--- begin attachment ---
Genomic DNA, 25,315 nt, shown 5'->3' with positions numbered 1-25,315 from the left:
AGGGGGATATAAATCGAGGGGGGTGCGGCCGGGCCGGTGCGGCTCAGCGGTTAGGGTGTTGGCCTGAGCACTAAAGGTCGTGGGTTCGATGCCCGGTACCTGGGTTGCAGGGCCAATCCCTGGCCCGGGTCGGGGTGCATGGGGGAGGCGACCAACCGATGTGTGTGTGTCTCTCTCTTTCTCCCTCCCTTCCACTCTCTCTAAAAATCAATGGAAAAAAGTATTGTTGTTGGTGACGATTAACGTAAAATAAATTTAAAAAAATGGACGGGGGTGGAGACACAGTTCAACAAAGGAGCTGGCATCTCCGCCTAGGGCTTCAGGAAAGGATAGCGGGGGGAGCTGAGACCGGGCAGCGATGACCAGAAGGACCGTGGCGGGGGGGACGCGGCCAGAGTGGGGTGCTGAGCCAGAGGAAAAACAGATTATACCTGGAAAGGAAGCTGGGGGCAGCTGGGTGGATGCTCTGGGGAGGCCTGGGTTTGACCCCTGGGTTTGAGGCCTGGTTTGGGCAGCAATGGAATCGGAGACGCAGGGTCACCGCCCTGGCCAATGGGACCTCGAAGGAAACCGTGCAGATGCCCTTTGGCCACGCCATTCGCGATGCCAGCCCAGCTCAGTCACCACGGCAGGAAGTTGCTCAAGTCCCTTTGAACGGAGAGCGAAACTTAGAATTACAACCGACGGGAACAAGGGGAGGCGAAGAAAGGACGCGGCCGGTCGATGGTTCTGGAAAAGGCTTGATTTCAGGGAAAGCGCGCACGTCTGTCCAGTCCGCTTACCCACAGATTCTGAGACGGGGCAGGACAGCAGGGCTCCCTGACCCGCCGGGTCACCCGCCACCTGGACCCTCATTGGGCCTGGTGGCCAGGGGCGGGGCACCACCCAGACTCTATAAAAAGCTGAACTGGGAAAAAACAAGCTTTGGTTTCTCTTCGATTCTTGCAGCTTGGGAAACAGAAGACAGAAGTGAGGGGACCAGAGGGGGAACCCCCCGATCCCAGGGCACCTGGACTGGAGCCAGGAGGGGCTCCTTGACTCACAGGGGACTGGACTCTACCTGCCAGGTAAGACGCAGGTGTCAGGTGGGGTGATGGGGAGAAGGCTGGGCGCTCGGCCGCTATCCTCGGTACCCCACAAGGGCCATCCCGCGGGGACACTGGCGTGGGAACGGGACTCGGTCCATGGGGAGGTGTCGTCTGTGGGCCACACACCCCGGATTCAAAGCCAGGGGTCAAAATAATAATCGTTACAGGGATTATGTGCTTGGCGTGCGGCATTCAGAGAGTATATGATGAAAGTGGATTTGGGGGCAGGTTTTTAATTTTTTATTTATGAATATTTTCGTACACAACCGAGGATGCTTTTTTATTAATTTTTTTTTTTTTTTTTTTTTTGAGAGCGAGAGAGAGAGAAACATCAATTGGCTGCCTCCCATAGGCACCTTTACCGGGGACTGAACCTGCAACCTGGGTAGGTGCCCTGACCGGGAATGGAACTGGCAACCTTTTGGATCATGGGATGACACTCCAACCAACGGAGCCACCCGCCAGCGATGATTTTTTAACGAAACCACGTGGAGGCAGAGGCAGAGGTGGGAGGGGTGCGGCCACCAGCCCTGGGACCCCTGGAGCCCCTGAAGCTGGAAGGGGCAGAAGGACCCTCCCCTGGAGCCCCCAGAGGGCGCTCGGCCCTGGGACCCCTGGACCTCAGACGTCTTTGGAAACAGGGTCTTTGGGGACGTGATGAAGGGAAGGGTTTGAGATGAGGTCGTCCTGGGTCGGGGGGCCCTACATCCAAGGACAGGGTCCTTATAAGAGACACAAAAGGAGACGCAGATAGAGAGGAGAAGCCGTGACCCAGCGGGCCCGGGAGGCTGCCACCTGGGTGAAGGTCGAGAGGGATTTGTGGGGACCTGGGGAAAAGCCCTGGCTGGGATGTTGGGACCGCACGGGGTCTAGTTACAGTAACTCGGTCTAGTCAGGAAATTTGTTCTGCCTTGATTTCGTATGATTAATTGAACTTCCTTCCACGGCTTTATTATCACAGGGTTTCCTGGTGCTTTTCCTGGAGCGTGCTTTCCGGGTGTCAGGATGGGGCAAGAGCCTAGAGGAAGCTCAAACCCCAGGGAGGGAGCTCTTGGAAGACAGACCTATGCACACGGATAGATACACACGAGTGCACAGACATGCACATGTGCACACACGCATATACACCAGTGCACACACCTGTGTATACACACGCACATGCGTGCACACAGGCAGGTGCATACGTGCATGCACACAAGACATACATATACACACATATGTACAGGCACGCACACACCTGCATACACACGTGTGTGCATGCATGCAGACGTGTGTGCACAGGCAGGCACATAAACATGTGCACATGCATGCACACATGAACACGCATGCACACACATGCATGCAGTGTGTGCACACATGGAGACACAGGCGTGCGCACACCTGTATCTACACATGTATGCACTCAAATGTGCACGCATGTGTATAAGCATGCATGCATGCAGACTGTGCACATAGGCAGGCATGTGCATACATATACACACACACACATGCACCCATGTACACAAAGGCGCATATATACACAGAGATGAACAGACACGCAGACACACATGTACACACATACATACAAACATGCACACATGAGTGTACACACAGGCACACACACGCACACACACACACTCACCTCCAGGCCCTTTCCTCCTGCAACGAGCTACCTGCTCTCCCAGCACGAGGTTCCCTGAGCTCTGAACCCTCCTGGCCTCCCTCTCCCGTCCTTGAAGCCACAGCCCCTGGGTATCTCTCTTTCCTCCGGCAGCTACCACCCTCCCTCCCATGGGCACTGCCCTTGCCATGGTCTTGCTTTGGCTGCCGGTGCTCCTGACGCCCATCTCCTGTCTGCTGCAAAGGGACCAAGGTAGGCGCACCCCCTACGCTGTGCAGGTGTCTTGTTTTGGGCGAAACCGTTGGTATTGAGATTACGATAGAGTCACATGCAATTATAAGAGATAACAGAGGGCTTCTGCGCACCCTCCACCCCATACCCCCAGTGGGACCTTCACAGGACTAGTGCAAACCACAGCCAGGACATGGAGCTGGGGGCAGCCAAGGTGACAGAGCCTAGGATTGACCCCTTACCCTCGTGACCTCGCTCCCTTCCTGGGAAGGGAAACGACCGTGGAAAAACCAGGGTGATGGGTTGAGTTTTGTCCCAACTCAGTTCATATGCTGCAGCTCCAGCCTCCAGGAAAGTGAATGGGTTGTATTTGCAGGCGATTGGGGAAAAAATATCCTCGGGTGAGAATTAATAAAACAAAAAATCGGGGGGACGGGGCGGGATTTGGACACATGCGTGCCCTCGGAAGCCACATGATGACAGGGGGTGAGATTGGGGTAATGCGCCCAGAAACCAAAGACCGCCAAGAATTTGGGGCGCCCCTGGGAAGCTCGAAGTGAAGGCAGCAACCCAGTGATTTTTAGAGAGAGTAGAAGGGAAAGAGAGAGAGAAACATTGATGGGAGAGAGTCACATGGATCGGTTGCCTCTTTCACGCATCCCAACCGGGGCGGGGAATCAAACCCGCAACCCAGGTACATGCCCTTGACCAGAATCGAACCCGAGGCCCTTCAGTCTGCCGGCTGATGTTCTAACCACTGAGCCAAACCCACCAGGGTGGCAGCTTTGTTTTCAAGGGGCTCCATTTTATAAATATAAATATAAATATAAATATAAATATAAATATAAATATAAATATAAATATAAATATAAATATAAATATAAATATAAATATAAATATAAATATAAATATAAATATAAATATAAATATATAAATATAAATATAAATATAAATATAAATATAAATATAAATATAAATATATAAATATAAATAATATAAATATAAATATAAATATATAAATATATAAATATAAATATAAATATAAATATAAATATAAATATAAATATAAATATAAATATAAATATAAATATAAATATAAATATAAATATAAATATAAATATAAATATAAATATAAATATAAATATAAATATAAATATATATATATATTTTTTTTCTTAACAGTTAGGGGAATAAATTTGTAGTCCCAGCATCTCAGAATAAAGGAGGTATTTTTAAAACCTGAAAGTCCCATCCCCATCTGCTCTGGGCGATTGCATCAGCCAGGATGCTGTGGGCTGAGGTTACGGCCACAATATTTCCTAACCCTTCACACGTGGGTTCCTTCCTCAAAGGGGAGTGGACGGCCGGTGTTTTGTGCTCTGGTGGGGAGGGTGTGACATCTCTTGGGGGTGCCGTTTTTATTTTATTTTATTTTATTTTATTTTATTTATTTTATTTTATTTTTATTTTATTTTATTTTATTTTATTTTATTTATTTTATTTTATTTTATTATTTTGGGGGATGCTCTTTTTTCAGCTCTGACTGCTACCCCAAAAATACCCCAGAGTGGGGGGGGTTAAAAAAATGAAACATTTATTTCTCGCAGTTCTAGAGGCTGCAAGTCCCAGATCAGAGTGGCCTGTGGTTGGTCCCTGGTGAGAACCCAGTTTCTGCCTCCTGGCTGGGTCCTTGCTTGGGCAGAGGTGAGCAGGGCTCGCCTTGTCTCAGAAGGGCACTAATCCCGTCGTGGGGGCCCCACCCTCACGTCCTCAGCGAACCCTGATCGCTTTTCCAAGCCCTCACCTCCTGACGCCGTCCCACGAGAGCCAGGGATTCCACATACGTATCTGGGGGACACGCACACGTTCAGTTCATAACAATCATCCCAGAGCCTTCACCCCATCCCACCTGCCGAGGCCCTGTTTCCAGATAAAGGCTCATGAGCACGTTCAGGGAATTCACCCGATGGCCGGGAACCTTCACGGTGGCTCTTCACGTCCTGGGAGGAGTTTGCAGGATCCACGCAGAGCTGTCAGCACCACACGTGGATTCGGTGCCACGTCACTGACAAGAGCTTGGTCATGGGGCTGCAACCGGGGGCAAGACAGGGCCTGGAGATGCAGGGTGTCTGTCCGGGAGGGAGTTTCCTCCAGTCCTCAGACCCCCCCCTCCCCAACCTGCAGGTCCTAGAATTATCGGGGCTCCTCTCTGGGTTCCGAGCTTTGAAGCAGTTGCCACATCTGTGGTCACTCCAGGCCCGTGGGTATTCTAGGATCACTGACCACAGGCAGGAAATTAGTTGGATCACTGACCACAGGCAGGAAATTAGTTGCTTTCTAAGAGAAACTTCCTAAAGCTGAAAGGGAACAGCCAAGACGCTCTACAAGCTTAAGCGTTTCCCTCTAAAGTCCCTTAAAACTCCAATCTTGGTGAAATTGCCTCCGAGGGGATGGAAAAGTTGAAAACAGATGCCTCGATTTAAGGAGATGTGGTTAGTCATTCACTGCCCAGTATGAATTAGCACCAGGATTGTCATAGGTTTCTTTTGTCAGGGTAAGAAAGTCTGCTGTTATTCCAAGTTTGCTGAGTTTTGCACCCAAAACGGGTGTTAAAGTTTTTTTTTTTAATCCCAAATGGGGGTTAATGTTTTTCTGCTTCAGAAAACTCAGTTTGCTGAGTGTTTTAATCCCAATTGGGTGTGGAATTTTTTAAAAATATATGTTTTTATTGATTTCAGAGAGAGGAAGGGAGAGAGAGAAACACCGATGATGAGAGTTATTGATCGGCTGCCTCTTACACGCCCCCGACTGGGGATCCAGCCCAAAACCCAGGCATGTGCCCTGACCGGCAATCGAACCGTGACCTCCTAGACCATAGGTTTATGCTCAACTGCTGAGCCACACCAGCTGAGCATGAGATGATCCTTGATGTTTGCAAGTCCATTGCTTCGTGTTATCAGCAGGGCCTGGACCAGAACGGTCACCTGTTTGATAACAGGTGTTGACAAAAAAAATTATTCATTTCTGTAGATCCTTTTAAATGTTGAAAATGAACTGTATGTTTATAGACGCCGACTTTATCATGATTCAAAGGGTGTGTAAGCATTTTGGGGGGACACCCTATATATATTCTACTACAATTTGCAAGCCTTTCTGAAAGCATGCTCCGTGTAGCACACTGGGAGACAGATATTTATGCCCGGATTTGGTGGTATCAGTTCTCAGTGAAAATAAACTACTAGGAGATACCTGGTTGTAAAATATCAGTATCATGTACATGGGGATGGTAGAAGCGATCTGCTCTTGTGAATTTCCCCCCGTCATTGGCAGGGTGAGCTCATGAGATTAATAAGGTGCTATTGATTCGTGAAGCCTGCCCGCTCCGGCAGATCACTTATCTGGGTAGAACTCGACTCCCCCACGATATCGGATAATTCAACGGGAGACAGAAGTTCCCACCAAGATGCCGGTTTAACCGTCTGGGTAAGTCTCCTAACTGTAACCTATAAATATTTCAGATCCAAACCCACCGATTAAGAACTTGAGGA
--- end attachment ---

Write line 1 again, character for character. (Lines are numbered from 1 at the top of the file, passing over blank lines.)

Genomic DNA, 25,315 nt, shown 5'->3' with positions numbered 1-25,315 from the left: